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Marty Glickman
Birth: Aug. 14, 1917
Bronx County
New York, USA
Death: Jan. 3, 2001
New York County (Manhattan)
New York, USA

One of America's premier sports broadcasters for five decades. The story of Marty Glickman begins when he was an 18-year-old sprinter on the 1936 U.S. Olympic team that competed at the Berlin, Germany games three years prior to the outbreak of World War II. Glickman and fellow sprinter Sam Stoller were the only Jewish members of the American delegation in Berlin and were scheduled to run in the 4 by 100 relay, which the United States was heavily favored to win. On the day before the race, Glickman and Stoller were replaced with Jesse Owens (who had already won three gold medals in the 100m, 200m, and long jump) and Ralph Metcalfe, who were of Afro-American descent. Glickman maintained the belief that he was replaced because he was Jewish and hated by Adolf Hitler and the Nazis, but American coach Dean Cromwell asserted that he wanted to place the four fastest sprinters into the lineup. The American foursome of Jesse Owens, Ralph Metcalfe, Foy Draper, and Frank Wyckoff won the race by 15 yards as Glickman watched from the stands. He alleged that the United States would have easily won the relay even without the 2-man substitution. The anti-Semitic snub would haunt Marty Glickman for the rest of his life. It is interesting to note that Jessie Owens did not want to replace Glickman on the relay team, and the two men remained close friends until Owens' death in 1980. Glickman was educated at Syracuse University, where he starred in both football and track before graduating in 1939. After brief careers in professional football and basketball, he went on to become a distinguished sportscaster, best known as the voice of the New York Knicks (21 years), New York Giants (23 years), and New York Jets (11 years). He hosted pre-game and post-game shows for the Brooklyn Dodgers and New York Yankees for 22 years. He also did some New York Rangers broadcasts and called horse races at Yonkers Raceway for twelve years. Viewers were so enamored with Glickman's style that they turned their TV volume off and turned their radios on to listen to his audio broadcast of the same event on television. Marty was a mentor to many people in the broadcasting industry, including Marv Albert and Al DeRogatis. Marty Glickman has received numerous honors and awards through the years, among them the Naismith Basketball Hall of Fame's Curt Gowdy Award in 1991, the National Sportscasters and Sportswriters Hall of Fame in 1992, and the American Sportscasters Hall of Fame in 1993. Marty Glickman was the voice of broadcasting for professional and amateur athletics for his entire professional career. He called the play-by-play for high school football games and college basketball at the same time that he covered professional events. He was one of the most distinguished and respected personalities in the history of sports broadcasting. Marty Glickman said goodbye to his last audience in December 1992, when he broadcast a Jets game. He led a very rewarding professional life. He underwent heart bypass surgery at age 83 on December 14, 2000, but died of complications about three weeks after the operation. Glickman was cremated and had no funeral. Marty Glickman's autobiography, "Fastest Kid On The Block," was published in 1996. (bio by: Anthony B)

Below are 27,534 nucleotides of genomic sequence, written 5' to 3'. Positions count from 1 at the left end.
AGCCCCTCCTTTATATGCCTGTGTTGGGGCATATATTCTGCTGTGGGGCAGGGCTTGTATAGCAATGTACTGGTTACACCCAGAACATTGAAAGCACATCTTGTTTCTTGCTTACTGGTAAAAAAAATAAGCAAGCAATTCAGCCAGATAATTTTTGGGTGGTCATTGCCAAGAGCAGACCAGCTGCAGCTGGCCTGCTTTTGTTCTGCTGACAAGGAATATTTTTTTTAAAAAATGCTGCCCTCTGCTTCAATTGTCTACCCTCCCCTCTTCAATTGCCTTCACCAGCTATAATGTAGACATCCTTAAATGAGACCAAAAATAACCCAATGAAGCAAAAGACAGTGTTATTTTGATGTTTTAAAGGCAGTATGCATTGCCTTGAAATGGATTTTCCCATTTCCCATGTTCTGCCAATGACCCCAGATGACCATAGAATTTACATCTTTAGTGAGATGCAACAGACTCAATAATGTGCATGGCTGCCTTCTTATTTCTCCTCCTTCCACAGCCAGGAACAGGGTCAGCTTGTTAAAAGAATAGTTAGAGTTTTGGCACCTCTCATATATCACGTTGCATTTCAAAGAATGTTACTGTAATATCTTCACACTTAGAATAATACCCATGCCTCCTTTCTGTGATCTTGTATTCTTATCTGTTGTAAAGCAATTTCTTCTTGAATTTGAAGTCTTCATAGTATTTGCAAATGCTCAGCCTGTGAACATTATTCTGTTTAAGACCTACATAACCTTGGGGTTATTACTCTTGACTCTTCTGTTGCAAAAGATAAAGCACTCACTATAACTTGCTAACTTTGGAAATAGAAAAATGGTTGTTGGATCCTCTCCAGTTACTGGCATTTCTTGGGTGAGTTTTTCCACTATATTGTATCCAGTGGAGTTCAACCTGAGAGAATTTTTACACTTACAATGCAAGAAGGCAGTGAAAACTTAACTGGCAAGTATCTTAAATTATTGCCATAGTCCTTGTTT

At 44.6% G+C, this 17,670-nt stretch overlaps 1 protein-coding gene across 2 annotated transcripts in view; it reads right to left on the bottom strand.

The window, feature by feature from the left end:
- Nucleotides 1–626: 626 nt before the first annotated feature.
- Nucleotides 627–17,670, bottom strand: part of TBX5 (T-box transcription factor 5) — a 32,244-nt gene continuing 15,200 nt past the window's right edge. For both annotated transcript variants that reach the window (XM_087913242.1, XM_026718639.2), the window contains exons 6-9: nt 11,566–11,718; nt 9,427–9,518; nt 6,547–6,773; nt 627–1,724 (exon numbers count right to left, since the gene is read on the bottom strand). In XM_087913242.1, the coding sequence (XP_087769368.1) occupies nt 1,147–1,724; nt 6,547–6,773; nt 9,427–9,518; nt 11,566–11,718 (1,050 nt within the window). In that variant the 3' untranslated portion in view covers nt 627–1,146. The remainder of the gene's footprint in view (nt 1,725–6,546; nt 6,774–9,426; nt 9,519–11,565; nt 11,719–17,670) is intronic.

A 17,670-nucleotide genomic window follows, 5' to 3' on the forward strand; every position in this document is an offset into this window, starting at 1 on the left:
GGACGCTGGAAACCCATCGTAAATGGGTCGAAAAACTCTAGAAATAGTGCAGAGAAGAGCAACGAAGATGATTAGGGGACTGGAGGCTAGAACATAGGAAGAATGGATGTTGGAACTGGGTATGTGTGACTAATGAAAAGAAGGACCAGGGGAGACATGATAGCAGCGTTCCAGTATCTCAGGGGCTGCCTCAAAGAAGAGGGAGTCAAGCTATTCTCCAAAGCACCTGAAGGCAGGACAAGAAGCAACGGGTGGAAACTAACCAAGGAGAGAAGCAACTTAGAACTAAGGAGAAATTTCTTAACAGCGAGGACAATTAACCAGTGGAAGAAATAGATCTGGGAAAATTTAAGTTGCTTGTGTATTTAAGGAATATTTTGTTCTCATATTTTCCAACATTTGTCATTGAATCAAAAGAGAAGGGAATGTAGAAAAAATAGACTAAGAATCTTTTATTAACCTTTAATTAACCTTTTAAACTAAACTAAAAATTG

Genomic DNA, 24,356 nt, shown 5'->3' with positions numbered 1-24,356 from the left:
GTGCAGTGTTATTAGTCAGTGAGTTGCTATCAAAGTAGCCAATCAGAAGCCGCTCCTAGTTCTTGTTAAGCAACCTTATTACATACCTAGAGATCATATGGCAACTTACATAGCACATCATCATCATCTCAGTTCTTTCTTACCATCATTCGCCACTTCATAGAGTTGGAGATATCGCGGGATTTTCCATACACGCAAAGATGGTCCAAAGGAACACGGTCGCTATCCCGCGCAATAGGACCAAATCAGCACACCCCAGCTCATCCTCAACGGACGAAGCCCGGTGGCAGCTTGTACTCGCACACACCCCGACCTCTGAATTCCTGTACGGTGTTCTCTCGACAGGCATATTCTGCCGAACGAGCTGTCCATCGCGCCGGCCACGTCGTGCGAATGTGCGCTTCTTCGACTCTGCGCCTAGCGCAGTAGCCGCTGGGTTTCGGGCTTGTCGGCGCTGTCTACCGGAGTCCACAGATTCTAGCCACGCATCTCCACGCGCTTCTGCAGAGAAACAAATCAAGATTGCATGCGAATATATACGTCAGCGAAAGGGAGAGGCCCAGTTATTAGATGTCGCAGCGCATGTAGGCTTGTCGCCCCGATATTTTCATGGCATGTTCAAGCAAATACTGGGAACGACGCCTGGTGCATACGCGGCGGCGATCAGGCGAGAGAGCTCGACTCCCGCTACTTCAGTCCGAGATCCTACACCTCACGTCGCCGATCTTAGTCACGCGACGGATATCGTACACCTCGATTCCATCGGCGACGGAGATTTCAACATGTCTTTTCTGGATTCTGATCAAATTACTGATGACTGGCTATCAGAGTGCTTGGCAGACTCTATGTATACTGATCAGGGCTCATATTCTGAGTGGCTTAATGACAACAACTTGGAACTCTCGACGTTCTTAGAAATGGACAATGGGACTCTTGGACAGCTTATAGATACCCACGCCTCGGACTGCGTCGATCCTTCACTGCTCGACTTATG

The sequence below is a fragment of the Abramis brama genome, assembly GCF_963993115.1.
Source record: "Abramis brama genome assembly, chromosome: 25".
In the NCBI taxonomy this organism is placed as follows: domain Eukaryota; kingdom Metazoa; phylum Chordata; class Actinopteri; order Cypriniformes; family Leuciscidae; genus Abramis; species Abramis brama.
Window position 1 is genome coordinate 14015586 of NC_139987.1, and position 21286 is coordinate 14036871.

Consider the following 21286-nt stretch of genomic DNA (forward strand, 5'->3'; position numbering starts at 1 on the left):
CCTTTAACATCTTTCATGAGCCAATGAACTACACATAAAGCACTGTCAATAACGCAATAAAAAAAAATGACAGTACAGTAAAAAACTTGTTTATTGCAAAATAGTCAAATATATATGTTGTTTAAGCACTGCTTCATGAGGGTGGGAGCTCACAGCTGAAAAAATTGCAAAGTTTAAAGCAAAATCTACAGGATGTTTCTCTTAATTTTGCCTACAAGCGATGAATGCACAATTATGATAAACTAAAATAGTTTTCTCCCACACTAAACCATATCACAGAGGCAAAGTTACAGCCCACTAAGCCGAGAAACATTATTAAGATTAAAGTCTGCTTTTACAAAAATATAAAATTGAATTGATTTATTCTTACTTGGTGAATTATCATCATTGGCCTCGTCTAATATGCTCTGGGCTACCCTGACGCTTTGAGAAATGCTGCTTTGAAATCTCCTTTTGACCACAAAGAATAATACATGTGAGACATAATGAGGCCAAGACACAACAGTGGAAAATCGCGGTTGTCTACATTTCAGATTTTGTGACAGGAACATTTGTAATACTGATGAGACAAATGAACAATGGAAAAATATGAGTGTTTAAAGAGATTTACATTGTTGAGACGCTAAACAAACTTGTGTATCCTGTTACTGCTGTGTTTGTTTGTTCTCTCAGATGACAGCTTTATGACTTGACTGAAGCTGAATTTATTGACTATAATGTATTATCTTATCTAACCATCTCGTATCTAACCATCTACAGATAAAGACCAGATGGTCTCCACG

Cremated, Location of ashes is unknown.
Maintained by: Find A Grave
Originally Created by: Anthony B
Record added: Mar 05, 2006
Find A Grave Memorial# 13531553
Marty Glickman
Added by: Anthony B
Marty Glickman
Added by: Anthony B
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He and his teammate Sam Stoller were the victims of the ugliest injustice in Olympics history when they were booted off the 1936 relay team because of their religion. Hats off to him for his courage and outstanding athletic ability.
- Bonnie Rae
 Added: Aug. 5, 2016

 Added: Feb. 28, 2016

- sjm
 Added: Aug. 14, 2015
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